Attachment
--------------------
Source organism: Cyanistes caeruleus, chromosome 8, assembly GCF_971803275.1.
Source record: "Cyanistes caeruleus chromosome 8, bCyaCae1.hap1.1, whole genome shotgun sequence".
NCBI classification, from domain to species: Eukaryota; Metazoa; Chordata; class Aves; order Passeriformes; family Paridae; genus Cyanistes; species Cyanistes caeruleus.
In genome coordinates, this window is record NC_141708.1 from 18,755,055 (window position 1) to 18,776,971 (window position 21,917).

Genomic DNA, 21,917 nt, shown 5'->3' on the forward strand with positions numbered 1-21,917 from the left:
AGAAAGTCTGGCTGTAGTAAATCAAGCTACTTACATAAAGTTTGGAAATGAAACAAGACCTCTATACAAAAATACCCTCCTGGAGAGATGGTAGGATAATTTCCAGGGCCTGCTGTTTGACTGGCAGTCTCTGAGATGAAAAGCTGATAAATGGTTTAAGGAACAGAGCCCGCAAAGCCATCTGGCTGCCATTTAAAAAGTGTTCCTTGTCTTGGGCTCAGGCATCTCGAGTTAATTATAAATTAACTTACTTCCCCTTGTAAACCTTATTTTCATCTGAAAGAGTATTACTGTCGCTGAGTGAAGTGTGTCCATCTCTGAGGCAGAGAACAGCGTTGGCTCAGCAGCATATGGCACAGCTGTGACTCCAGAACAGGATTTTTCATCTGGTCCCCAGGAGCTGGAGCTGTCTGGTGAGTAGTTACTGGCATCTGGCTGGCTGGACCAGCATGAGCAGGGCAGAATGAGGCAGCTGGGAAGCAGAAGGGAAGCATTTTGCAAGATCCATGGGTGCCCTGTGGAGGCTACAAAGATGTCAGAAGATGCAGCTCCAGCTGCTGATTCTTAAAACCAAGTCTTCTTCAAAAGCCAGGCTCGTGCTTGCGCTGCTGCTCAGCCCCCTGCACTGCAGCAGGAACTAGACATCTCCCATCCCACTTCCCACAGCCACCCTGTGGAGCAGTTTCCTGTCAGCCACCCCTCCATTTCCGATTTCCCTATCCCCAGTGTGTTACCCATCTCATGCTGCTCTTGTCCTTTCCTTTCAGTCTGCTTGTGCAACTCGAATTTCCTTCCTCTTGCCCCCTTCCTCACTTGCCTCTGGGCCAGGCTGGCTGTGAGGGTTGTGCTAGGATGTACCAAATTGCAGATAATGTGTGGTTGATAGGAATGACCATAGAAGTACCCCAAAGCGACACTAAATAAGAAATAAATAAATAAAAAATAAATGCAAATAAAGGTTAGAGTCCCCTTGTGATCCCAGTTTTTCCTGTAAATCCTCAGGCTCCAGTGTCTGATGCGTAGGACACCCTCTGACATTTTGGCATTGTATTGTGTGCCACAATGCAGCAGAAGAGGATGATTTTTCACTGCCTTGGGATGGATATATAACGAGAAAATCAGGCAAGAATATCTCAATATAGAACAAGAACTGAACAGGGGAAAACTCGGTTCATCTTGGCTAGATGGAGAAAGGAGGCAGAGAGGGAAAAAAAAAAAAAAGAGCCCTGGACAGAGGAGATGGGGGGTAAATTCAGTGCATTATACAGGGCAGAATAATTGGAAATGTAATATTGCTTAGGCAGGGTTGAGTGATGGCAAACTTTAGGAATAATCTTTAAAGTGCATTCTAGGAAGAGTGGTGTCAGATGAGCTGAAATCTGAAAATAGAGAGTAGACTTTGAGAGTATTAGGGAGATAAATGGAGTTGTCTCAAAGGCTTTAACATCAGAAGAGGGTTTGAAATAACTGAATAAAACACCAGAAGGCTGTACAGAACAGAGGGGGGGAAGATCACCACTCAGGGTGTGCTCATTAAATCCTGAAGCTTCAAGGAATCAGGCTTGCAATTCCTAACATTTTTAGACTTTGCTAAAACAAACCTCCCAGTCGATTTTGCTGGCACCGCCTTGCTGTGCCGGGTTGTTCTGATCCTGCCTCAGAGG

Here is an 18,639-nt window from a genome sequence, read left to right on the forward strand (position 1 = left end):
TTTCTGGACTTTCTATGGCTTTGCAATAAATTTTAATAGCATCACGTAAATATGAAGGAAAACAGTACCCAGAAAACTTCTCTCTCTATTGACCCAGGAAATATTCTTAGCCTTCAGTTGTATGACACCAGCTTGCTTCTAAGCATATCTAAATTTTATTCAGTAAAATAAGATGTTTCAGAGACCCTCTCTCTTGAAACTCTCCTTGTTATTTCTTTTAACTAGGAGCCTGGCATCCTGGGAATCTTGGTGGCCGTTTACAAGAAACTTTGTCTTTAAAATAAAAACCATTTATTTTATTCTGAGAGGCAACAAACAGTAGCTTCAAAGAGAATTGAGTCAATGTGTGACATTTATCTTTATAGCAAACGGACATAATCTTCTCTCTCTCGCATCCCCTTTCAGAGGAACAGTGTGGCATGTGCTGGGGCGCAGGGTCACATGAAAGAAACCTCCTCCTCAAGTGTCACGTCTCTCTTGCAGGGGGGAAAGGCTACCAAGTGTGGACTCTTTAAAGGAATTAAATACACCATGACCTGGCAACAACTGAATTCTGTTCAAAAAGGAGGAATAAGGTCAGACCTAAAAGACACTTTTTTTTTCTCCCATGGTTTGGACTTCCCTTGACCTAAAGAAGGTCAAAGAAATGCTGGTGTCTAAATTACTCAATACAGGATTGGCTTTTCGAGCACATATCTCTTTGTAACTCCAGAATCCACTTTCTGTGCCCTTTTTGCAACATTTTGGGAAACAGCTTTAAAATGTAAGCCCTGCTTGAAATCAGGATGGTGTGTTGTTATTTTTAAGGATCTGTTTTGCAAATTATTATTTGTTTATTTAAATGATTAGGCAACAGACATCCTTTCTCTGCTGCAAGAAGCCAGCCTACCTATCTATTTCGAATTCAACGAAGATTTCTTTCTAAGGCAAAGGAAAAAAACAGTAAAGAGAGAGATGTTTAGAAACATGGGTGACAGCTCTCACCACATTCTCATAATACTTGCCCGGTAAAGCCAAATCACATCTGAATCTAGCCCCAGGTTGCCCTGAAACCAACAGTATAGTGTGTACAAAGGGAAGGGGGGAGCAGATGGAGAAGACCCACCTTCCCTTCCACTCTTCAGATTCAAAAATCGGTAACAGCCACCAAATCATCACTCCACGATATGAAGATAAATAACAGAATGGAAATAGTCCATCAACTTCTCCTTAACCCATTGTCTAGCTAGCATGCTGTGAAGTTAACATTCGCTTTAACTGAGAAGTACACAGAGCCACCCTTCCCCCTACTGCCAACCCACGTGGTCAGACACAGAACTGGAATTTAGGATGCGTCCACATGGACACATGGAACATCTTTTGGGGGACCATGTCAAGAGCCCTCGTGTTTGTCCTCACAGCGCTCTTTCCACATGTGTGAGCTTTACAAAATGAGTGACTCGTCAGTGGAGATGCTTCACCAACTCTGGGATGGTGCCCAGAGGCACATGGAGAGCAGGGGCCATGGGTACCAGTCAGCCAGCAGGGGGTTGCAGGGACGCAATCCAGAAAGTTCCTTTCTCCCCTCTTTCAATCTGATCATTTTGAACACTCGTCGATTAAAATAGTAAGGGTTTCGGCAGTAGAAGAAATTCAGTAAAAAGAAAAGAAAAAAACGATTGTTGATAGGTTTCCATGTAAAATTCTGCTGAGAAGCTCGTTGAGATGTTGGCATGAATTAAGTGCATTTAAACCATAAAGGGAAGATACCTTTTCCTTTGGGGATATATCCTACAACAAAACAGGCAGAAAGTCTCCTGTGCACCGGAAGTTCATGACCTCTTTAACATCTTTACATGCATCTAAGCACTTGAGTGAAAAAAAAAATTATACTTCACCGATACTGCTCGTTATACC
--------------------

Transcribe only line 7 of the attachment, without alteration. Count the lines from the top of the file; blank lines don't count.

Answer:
Here is an 18,639-nt window from a genome sequence, read left to right on the forward strand (position 1 = left end):